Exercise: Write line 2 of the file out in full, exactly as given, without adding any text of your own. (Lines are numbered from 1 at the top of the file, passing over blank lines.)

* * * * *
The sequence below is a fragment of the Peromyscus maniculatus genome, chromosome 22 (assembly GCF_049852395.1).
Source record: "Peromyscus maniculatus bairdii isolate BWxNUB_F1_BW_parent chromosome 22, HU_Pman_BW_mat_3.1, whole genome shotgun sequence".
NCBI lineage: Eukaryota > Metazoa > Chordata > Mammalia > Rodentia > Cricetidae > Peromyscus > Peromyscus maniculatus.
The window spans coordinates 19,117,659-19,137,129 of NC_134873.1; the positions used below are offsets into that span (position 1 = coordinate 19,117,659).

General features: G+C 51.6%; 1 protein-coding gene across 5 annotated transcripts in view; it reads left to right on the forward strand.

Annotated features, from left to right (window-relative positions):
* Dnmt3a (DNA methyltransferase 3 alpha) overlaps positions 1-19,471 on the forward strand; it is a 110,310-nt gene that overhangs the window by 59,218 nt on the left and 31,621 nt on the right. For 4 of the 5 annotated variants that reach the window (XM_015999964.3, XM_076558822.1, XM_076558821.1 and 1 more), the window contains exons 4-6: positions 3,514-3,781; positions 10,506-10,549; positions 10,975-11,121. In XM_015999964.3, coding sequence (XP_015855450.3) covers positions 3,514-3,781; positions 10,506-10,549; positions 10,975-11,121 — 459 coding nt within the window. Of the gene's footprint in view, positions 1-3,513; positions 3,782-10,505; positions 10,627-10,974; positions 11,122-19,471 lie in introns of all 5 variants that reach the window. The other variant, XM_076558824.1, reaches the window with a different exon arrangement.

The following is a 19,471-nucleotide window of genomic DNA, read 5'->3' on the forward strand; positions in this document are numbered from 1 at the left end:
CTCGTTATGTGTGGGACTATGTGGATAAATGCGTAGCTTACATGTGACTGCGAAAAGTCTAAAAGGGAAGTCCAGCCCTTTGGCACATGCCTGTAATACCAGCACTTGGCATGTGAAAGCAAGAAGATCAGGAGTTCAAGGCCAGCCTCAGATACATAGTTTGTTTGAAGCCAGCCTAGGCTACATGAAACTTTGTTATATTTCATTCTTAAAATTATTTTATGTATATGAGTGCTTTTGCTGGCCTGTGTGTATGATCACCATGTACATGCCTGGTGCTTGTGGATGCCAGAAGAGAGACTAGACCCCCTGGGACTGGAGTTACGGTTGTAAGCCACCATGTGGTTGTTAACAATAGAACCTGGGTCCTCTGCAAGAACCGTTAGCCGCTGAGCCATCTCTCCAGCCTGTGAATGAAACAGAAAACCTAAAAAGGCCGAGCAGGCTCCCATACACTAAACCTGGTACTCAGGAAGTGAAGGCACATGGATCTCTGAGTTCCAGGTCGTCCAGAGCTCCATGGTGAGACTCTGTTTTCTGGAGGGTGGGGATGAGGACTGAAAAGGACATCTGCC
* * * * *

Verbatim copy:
Source record: "Peromyscus maniculatus bairdii isolate BWxNUB_F1_BW_parent chromosome 22, HU_Pman_BW_mat_3.1, whole genome shotgun sequence".